So sometimes, the fallout of his pronouncements come back to us like a bird returning with a worm in its beak. We hear from a previous complainant, an officer whose disagreement with his regiment commander the king had resolved, but who on the next voyage had been found looting the ship’s goods and is now permanently out of the navy. He is beggared and now the king can do nothing for him although he protests his innocence. Or we hear of the battered woman whose husband followed her to her parents’ home, his back stinging with the king’s punishment, and squeezed the last breath out of her throat.

The oarsman before us now, complaining about his ship captain: his pride is frayed, and he cannot see the cliff towards which he is running. A scribe is taking notes, all of which will become part of the public record. The king should have stopped this man from talking, I think, from insulting his captain so publicly. He should have protected him from the nastiness spinning out of his mouth and winding around his own neck. What looks like sympathy is sometimes its opposite.

Each petitioner comes, speaks. My feet swell in the heat, my calves hurt. Outside, the crows also caw their complaints but they at least don’t yet have admission.

A mosquito settles on the back of my leg and feeds. As evening gathers the itch swells and becomes unbearable. Unable to hold in any longer, I bend and scratch furiously.

The king leans back in his chair and looks at me. ‘I hope you don’t have lice,’ he says.

‘No, my king, that was a mosquito bite.’

He frowns at nothing as a server appears with fruits on a palm leaf. He helps himself to mangoes and spiced guavas. ‘Lice is a constant problem, it spreads fast within the court,’ he says. ‘Adthul battles it the way we battle enemy armies. The guards and soldiers visit women, not necessarily clean ones, and arrive for work infested. Adthul now schedules a weekly bath with scalding hot water for each one of them.’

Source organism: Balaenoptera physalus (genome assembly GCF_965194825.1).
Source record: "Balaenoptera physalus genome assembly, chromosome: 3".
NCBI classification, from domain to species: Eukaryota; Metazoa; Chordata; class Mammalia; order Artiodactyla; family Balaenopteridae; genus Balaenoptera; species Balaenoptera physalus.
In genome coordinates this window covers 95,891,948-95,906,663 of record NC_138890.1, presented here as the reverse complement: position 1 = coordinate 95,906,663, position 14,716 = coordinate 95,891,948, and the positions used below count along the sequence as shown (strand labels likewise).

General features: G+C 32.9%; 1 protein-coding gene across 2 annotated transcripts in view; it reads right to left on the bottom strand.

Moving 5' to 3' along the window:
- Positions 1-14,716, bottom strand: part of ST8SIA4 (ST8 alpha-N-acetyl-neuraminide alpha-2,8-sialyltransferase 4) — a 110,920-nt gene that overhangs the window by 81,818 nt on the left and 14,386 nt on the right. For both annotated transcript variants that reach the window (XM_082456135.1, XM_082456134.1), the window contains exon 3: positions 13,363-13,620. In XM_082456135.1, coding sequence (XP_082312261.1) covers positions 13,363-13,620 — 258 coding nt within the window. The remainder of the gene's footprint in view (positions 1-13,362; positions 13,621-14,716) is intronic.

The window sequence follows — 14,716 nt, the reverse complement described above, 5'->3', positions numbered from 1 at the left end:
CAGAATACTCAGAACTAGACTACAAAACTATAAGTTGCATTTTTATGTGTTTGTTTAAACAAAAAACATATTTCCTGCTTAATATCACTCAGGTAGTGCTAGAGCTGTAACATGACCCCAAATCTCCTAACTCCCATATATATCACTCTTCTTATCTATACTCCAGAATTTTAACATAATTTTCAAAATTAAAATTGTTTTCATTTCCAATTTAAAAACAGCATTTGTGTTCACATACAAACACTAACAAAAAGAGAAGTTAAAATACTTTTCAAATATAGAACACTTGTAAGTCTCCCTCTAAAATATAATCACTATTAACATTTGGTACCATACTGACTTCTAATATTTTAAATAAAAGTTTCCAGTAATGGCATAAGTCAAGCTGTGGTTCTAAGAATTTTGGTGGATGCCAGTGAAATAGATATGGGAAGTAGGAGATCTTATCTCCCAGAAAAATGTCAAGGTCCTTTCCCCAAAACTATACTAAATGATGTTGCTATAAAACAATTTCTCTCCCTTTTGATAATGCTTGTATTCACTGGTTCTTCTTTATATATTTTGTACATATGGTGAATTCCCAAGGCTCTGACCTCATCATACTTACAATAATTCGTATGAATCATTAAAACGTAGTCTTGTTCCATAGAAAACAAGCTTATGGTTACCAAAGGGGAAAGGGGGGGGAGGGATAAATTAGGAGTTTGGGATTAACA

I’ve heard of this. The handmaidens and I are exempted from the baths, but are subjected to weekly inspections.

‘I have often found,’ the king continues, ‘that an itch is worse than pain. It would be a great weapon, to be able to control these insects and have them descend on enemy armies, so that they drop their weapons all together to scratch themselves. Imagine a war won with no blood.’ He chews on a guava, his eyes dreamy.

It’s when he is tired that the king grows talkative. Speaking to me distracts him from his exhaustion. It doesn’t matter what he says for I will tell no one.

An old man is now waiting to be heard. His voice is querulous, his face drawn and thin. The king speaks deferentially: ‘Tell me, father.’ He calls all old people that, I have seen how it charms them.

‘I have a problem with my neighbour, my king,’ he says. He stands some distance away, the guards stop them from approaching closer: too many of them want to touch the king to bless his head and kiss his feet.

The old man’s rheumy eyes flit around. Of course he drinks too much, lives alone. I guess this from his uncombed hair splaying in all directions, the crumpled veshti whose knot seems to be loosening as he speaks. The reek of him travels up the steps, towards us.

‘My neighbour thinks my house is on his land,’ he says. ‘We have argued about it since we were young men. Now that we are both old, every morning, he creeps into my yard, he comes as close to my door as he possibly can and squats. He takes a shit, a shit he has saved up through the day before. I have to step over it every morning.’ His chin trembles.

The words hang in the startled silence of the court. People who weren’t paying any attention now fix their eyes on him. Their curious gazes are little darts, saving him up for later storytelling as the old man goes on to describe the ‘consistency’ of the man’s insult, a daily brown mound that is taller every time – ‘so much rice this man eats just for me’ – on and on until finally the king must raise his hand, stopping him, violating his own rule of not interrupting the complainant.

‘Yes,’ he says, his voice firm, and looks towards the clerk, gives instructions. Check the land records, and if the land does indeed belong to the neighbour, fine him the area the old man lives on as penalty for misbehaviour. And a whipping for the insult. The bell rings once.

The king has to worry about lice and where the city’s people shit; this is what it’s like to be a god on earth. The problems he can fix permanently, despite all his good intentions, are mostly of this variety.

Excerpted with the permission of Juggernaut Books from the book “Empire” by Devi Yesodharan